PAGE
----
Peter Doyle

Interviewed and Written by Patrick Mc Gavin 8/10


Life at Leo

The hundreds of young men he taught and counseled at Leo called him Brother William. He arrived, a young adult himself, at Leo in the fall of 1967, the world gripped in social convulsions and rapidly shifting social mores.

Peter Doyle has sacrificed and given a great deal of his life to the philosophical precepts and intellectual rigor promoted by the Irish Christian Brothers. His narrative, the story of a seeker, a man eager to be part of something and reach a higher calling, is the kind of incident filled, jam-packed life worth knowing.

He has given a great deal of his life to Leo. Even when called away, or when life or history intervened, Leo remained firmly in the consciousness of Mr. Doyle. He has been here through the best and most challenging of times. His own beliefs and goals have remained unchanged. His life contains multitudes, and is one worth exploring in greater detail and depth.


In person he appears a quiet, thoughtful and reflective man. The memories pour out.

“I was born in New York, in Tarrytown, on the Hudson, in 1941,” Mr. Doyle begins. “Now it’s called Sleepy Hollow now. I was the second born of four children. My mother, her name was Alice and she was a schoolteacher. My father worked for Pabst Blue Ribbon, but he lost his job in New York. My dad was a lawyer in New York; he never practiced law in California. He was the director of labor relations on the West Coast, so he did the negotiations with the labor unions.

“I don’t know a lot of the early history, but first one, I believe his name was Thomas Doyle, came over during the potato famine around 1848. The reason they settled there was a lot of the Irish worked for the [oil monopolist John] Rockefeller. The Rockefellers liked the Irish, to work for, not to associate with them in any other way. A lot of Irish émigrés worked on his estate, in Mechanical Hills. Rockefeller had mostly Irish workers. Both of my grandfathers were carpenters. They knew one another, and I’m pretty sure that’s how my [parents] met. My mother’s maiden name was Power.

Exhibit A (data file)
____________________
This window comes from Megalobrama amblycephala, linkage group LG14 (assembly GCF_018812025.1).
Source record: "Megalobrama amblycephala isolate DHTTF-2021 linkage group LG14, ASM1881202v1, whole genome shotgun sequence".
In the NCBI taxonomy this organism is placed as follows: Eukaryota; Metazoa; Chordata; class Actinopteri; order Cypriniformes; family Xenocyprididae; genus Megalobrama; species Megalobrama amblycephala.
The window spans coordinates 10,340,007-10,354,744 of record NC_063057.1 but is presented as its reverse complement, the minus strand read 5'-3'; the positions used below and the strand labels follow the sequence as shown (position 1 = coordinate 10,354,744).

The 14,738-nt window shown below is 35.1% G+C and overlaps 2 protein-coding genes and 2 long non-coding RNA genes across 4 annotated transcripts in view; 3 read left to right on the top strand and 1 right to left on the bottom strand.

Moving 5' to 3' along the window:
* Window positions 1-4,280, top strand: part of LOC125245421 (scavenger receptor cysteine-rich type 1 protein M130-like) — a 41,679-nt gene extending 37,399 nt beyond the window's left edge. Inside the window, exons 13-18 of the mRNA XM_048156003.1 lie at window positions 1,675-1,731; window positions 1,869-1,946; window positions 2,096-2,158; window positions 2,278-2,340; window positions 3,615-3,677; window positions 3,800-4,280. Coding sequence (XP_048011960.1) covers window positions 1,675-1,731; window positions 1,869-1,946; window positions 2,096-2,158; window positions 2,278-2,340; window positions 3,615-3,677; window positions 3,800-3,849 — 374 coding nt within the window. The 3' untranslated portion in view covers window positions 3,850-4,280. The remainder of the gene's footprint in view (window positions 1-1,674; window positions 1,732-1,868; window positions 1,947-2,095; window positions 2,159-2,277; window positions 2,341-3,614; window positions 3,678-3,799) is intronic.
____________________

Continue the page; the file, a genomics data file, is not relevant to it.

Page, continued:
“When I was seven, we moved out to California. We almost moved to Milwaukee, but we ended going to Montebello, the first town east of Los Angeles, like the way Evergreen Park is next to Chicago.

“Growing up I played a lot of golf. My dad liked golf and we lived just two blocks from a public golf course. Of course you could play golf every day in California. I worked at the pro shop, I caddied for the pro; I wanted to be a local pro. I finished sixth in the state golf tournament. I shot a 72 at a course called Fox Hills. They had a playoff, and it went two holes, six guys, I remember it as though it was yesterday. I knocked in a chip shot to win the sudden death.”

A new day

He was, like a lot of California kids in the fifties, a bit of a free spirit who avidly sought out experiences of fun and excitement. He made a critical attachment as a young kid. His high school was named Cantwell, after the first archbishop of Los Angeles. “I admired what the Brothers did; I admired the work they did. The part of town where the school was [located] was a poorer part of town. It was right next to East Los Angeles.

“I’ve been in Catholic schools my whole life.” As a young man on the verge of adulthood and taking on greater responsibilities, Mr. Doyle took his own metaphorical plunge. It was the critical decision of his life, his identity, his sensibility, and would impact the next three and a half decades of his life and work. Rather than simply express his admiration for the Brothers, Mr. Doyle did something about it. He joined the order following his high school graduation in the summer of 1959.

“I went by Peter when I was a young man at home. I joined the Brothers in 1959. In those days, when you joined a religious order, as a symbol of changing your life, you had to change your first name. I changed it to William. They used to call me Brother William.”

“Five of us [from my high school] joined the Brothers, and we went to New York, where the training house was, a couple of weeks after our graduation. We took the bus across the country. We showed up to join on the fifth of July. It was a four-year training period. After that period, we graduated and we were assigned to one of the schools that the Brothers run. I went to college at Iona College, in New Rochelle. The college, or training house, was about seventy-five miles from where I was born, on the Hudson River.

“I didn’t have any desire to be a priest. The Irish Christian Brothers are a religious order of laymen. They’re never ordained, they never become priests but they take the same three vows—poverty, chastity and obedience and they live in the community. A layman named Edmund Rice founded them. He was a married man whose wife died and a few years later he started the Brothers to teach poor boys in Ireland. The order spread all around the world.